A local couple who recently retired from family medicine have just completed their biggest adventure yet.
Drs. Pete and Julie Rosá cut their bucket list by hiking the 2,000+ mile Appalachian Trail from Georgia to Maine over a 6 month period. The trip came after 3 years of planning. Their friends and family joined in the adventure by following the couple – who had been family doctors in Hiawatha for more than 20 years – on their private Facebook page called Julie and Pete — Docs on the Trail.
In mid-October, the couple shared their adventure in a public presentation at their church — Hiawatha’s First Baptist — a few weeks after their hike ended. They brought samples of their daily food – which amounted to between 500 and 700 calories, including various energy bars, as well as freeze-dried meals – all of their clothing, supplies, tents and bags which they took with them on the trek. their trip. Pete said he had to change his bag halfway through because he was attacked by a squirrel that ate a hole in his bag.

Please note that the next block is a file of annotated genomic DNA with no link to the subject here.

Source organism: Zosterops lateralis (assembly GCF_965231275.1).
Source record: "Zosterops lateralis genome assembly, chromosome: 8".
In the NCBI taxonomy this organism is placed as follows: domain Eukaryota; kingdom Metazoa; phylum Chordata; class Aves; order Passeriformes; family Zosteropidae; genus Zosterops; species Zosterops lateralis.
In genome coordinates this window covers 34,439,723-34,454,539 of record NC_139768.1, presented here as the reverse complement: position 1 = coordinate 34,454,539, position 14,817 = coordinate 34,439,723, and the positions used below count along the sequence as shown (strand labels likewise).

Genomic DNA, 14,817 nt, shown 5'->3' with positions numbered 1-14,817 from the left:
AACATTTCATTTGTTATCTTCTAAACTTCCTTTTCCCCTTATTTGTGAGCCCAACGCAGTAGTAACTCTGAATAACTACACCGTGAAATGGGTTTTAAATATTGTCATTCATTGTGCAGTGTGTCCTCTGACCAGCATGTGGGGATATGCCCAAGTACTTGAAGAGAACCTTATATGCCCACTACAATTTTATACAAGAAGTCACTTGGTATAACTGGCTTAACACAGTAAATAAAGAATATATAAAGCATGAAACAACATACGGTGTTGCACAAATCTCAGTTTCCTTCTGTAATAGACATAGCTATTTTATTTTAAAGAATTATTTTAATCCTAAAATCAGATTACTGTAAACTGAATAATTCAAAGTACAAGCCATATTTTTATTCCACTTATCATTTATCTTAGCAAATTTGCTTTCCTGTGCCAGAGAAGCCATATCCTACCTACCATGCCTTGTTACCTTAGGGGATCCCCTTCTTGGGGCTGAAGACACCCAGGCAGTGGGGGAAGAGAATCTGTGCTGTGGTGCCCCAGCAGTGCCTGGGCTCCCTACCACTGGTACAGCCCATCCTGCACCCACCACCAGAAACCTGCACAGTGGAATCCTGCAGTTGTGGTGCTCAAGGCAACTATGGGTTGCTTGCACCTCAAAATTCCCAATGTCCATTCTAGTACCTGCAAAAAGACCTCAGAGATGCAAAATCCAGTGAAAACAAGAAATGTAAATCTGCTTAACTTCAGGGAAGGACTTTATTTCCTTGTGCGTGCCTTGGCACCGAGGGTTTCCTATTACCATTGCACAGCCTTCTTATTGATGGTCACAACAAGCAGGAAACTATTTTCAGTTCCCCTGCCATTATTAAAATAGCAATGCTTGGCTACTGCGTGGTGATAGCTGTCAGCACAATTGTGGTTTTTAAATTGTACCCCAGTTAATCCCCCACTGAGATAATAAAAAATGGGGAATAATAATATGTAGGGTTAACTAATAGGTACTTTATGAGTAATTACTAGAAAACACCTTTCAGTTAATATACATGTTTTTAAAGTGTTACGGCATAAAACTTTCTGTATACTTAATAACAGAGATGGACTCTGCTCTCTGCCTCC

“My new pack was 3 pounds lighter and that’s actually a lot,” he said.
Pete’s packs ranged from 32 to 35 pounds and Julie’s from 24 to 26 pounds.
“Weight went down a bit throughout the day as we ate it,” he said.
They also started with a three-person tent at first, but switched to a two-person tent to save weight.
The two agreed that they weren’t sure what made them want to hike, but also agreed that they had no desire to do anything like that again. Three thousand people attempt to hike the entire Appalachian Trail each year and only 25% actually finish.
From their very first day in April, when they took this photo at the trail arch in Springer Mountain, Georgia, to their triumphant day climbing Momma K. — or Mt. Katadhin — at the end of the trail in northern Maine, Pete and Julie approached each day as a challenge.
“Some days have been so tough, really tough,” Julie told the group gathered at the FBC for the presentation. “There were days when we wanted to quit.”
Along with the grueling punishment inflicted on their bodies – which they both admitted they weren’t quite prepared for – also came the added homesickness and longing for their homes, friends and loved ones. family. Their four children – Katie, Jada, Mary and Jack – joined their parents one by one at different stages of the trip, staying to hike for a week at a time. Back home, they had friends guarding the house and also sending them boxes which they picked up along the way. Lots of boxes contained new shoes – not hiking shoes, but good tennis shoes for walking. They each went through four pairs of shoes during the six-month trek and their feet flattened out – increasing in size by half for each after taking 5 million steps.